Recently I have heard many stories of difficult work environments. The new workforce appreciates a sense of autonomy so feeling micromanaged can feel uncomfortable. How can you challenge management style when you are new at work? Related: 9 Strategies For Dealing With A Passive Aggressive Boss Here are three tips for working with a micromanager:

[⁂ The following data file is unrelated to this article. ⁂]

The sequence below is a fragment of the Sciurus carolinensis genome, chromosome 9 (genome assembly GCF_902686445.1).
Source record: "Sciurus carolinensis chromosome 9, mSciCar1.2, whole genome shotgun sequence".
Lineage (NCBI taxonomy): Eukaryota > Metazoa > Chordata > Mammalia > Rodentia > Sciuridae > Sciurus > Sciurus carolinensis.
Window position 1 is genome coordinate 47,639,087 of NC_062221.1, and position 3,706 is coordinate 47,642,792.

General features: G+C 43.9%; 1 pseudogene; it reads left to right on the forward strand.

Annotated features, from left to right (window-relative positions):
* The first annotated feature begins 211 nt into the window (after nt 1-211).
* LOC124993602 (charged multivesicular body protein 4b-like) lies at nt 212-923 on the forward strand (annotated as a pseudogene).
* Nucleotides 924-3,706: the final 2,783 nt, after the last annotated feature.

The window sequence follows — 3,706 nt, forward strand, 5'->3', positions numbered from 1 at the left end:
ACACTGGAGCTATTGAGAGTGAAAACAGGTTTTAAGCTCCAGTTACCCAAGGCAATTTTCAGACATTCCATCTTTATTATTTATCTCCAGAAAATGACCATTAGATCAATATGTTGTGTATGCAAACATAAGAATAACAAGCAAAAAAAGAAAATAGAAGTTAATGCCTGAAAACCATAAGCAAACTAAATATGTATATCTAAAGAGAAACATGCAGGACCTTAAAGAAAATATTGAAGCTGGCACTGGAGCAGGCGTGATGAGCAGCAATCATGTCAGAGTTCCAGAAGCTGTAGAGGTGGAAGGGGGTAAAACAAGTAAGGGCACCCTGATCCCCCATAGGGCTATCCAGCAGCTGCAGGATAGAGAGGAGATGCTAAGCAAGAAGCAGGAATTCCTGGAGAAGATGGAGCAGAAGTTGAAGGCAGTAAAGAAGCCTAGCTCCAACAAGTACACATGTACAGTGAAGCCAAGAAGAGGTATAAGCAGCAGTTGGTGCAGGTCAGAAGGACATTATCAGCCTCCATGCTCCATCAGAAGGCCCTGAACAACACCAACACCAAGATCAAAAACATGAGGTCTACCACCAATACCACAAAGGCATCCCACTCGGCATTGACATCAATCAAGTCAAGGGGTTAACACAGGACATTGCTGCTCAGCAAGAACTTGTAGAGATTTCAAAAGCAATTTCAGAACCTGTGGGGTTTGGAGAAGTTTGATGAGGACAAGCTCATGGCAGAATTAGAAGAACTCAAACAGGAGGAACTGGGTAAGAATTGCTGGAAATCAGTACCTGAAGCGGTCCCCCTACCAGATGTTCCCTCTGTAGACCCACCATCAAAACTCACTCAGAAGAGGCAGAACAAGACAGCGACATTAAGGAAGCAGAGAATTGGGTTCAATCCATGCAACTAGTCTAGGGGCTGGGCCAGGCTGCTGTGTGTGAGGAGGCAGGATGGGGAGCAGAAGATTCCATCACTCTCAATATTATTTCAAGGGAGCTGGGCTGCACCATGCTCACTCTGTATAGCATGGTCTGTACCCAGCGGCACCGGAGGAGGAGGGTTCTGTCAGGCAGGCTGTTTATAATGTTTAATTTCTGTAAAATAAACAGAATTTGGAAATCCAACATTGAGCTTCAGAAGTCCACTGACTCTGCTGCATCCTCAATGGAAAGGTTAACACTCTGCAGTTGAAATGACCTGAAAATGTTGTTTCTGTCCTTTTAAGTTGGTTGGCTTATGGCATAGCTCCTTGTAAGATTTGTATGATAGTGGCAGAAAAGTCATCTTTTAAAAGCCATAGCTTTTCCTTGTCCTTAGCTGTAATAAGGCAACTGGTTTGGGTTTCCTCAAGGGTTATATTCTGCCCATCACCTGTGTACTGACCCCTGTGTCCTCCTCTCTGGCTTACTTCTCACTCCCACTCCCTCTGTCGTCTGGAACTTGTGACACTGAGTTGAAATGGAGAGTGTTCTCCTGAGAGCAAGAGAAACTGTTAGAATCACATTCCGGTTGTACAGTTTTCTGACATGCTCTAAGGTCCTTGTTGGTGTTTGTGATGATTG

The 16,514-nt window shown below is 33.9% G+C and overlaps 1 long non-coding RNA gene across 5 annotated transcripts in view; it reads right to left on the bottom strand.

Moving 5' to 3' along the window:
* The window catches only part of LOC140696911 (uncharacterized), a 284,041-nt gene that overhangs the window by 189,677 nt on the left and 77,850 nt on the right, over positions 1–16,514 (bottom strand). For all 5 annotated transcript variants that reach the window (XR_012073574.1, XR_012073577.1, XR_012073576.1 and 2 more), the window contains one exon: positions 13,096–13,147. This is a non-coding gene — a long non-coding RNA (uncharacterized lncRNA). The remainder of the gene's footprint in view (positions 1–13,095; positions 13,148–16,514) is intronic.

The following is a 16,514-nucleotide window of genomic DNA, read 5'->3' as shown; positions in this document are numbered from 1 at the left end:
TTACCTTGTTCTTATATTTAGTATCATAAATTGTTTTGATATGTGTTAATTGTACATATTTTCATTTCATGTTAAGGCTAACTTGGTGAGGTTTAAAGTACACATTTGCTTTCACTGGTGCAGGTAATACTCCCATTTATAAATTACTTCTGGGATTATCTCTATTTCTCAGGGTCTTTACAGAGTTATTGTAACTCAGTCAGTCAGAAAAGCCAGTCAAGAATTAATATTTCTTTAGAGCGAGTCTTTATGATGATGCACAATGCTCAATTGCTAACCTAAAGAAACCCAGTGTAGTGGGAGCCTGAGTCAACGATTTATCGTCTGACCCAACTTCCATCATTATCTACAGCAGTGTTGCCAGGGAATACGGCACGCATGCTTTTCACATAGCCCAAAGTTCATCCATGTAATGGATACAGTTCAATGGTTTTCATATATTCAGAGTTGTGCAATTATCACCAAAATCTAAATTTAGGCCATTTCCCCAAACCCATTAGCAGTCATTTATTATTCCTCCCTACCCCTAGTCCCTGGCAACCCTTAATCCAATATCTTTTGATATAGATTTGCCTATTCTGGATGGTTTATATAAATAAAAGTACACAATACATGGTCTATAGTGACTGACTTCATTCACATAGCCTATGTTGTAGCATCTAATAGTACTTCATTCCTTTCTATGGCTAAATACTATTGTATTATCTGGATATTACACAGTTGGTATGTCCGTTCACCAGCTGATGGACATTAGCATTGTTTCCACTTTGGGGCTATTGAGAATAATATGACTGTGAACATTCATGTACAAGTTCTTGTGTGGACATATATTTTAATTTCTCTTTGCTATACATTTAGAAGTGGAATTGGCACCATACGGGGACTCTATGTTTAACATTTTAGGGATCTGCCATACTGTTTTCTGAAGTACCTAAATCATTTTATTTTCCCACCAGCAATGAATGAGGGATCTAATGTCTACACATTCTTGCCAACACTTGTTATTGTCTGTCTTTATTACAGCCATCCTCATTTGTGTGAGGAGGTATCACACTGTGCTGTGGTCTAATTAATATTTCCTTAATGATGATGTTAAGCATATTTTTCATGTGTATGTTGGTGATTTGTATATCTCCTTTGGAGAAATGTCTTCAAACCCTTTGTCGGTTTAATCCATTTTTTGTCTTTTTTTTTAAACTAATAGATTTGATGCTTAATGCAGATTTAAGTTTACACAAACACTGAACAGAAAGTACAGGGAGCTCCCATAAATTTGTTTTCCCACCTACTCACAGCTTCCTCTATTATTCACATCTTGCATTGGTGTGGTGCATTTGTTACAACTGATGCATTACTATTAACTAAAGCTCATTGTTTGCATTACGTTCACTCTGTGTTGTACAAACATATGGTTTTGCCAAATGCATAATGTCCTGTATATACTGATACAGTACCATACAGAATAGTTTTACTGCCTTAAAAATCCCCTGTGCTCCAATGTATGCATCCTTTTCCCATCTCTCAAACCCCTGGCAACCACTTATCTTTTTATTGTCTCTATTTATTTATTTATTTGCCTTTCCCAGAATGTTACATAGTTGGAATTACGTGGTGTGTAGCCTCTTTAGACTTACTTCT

When you find a job you’d like to apply for, how do you approach writing your cover letter? If you’re like most people, it’s with a groan of apprehension rather than a skip and a hop up of elation. You don’t have to be a wordsmith to write a great cover letter. You just need to understand is what motives the employer is seeking to accomplish in hiring this position. Related: How To Write A Hot Cover Letter What in no means ever motivates an employer, is your increased learning and success. Employers are not interested in what the position will do for you or what working for their organization will do for your career. They don’t care about how you will learn and grow under their tutelage. Even if you are seeking an internship which by definition is a learning opportunity, internship supervisors have a definite agenda for what will be accomplished for them and their organization. Instead of following a boring form template where employers are encouraged to skip to the second paragraph, show your passion up front. They likely know what position you are applying for. Instead of stating it up front, talk about your connection to the company or position. You want to get them interested in you from ‘hello’ so that they feel compelled to continue reading. Try to create an emotional connection through storytelling. If you are looking to be a financial advisor, dig into your personal experiences to demonstrate passion and commitment. Example: